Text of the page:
The Yorkshireman’s journey to become Test keeper was a long one and he rightly wants to remain in the role. His batting has improved alongside it and Bairstow feels assured with gloves on throughout a Test. If England take one set of gloves away, his second set of gloves might begin to feel tight.
Bairstow is feeling on top of his game and he can pretty much walk into most teams as either a batsman or a keeper-batsman. But at this level, it’s all in the mind. England are unnecessarily looking to fix something that is working absolutely perfectly. And if they continue down this path, it can impact the confidence of Bairstow the batsman. And that would be a tragedy.
Jonny Bairstow still hopes he can keep wicket for England in the fourth Test at Southampton despite his broken finger.
It was understood, when England announced their 14-man squad last week, that the best Bairstow could manage here was to play as a specialist batsman as the hosts bid to clinch the Specsavers series by going 3-1 up.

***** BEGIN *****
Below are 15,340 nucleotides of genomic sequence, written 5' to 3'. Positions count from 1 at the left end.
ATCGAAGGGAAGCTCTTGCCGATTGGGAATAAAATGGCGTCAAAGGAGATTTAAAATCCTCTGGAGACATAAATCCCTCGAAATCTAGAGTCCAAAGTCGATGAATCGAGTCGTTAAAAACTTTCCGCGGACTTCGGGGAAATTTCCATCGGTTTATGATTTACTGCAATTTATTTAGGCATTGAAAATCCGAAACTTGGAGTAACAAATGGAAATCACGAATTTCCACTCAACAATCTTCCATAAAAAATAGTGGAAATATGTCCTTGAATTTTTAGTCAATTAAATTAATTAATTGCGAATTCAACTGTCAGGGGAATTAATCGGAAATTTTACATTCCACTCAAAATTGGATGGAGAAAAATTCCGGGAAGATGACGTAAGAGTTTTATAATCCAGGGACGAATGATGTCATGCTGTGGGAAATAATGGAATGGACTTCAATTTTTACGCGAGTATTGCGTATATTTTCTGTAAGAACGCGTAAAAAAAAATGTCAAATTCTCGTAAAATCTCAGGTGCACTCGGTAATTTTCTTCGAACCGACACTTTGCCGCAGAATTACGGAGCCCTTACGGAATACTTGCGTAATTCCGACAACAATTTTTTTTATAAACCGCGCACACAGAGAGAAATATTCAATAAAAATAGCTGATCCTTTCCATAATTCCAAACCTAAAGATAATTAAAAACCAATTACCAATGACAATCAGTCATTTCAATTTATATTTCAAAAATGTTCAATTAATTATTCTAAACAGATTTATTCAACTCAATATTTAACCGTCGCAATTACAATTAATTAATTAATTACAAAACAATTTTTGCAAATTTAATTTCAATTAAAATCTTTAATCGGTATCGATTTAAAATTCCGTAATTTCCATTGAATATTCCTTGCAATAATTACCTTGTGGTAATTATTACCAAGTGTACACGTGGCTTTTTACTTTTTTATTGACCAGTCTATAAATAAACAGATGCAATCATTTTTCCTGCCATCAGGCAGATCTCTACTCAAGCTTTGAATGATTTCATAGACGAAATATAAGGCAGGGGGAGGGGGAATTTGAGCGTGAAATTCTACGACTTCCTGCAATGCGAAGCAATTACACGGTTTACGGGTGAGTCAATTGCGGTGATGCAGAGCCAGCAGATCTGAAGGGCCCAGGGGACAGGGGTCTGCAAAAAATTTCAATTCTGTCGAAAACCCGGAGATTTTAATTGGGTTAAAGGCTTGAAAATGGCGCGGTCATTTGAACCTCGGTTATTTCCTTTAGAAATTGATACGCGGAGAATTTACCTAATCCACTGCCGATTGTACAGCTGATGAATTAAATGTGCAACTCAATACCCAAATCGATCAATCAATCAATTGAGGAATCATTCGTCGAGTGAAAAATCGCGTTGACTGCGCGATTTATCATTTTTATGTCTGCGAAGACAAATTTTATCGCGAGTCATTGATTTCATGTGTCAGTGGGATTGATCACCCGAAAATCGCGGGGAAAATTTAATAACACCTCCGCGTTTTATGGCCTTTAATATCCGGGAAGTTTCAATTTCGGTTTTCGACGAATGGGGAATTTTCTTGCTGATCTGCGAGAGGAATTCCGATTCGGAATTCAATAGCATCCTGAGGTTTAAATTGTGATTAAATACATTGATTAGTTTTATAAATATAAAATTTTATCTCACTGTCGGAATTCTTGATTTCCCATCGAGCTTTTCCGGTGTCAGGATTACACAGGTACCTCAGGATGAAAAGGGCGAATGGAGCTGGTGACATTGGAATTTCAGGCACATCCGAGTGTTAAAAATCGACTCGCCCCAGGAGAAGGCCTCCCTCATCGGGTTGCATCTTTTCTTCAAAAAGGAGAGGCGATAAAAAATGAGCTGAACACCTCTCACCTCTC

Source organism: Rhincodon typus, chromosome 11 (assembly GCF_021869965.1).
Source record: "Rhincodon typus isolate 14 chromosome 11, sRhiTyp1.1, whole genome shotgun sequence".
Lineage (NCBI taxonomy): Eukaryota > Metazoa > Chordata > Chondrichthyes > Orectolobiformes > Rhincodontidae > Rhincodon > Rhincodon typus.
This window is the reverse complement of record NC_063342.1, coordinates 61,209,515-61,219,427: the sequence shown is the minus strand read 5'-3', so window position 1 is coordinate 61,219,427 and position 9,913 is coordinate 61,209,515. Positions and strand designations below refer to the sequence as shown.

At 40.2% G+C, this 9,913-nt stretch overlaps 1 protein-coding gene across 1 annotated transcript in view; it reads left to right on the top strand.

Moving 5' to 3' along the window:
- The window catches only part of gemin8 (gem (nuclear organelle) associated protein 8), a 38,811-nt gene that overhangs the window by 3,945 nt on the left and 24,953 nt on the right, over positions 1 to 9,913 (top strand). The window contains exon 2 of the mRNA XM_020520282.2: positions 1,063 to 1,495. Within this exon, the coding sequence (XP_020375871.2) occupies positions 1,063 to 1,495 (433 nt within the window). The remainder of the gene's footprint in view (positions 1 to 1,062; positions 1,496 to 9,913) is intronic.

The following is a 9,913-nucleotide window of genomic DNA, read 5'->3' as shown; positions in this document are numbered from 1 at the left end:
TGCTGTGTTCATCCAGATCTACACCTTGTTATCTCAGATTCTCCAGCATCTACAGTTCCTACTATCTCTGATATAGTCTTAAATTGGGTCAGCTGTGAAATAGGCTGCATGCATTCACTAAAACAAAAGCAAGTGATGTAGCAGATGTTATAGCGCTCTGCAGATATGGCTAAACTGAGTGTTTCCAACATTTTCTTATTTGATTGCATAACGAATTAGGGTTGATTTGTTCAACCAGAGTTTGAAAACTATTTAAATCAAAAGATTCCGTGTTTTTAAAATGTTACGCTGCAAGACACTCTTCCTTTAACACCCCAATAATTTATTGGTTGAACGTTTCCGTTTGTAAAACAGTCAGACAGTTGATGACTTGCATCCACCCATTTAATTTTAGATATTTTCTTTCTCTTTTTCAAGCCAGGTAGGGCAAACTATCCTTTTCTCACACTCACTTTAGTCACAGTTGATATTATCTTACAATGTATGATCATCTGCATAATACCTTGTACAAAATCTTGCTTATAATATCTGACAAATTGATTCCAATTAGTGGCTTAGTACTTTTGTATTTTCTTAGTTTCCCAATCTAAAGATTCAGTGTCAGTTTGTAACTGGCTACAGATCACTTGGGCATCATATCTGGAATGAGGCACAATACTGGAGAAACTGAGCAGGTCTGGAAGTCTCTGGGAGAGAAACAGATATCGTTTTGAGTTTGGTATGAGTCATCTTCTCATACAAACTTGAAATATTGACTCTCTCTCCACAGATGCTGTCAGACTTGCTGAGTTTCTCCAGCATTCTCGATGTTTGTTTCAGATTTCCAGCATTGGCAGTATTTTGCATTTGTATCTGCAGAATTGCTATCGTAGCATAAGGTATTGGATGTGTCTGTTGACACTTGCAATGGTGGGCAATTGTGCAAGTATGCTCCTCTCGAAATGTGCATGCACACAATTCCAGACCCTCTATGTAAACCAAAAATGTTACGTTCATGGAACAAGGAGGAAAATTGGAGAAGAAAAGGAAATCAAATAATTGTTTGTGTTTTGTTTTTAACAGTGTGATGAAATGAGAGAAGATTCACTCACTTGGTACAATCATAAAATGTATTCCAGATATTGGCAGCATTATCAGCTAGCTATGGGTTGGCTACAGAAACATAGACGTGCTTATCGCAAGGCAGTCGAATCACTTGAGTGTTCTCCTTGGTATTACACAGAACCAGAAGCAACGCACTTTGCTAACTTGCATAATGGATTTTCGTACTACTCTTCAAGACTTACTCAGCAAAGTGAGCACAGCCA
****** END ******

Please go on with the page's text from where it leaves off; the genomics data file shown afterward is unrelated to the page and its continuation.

But Bairstow was planning to test the injury with his wicketkeeping gloves on in training at the Ageas Bowl on Tuesday – raising the possibility he, rather than Jos Buttler, may yet be behind the stumps against India.
Bairstow said: “The swelling has gone down. I’m going to try and keep wicket in training this afternoon as well.”
Buttler took over from Bairstow after the Yorkshireman injured his left middle finger, taking a delivery from James Anderson during England’s heavy defeat at Trent Bridge.
The 28-year-old added: “You obviously want to play, so If I’m not able to keep wicket then I would like to think I’ll be a specialist batsman.
“But at the same time I’m desperate to try and keep my place as the wicketkeeper.
“I’m very, very keen to keep my spot as the wicketkeeper – because I would like to think it’s gone pretty well over the last 38/39 Test matches that I’ve been keeping for England.”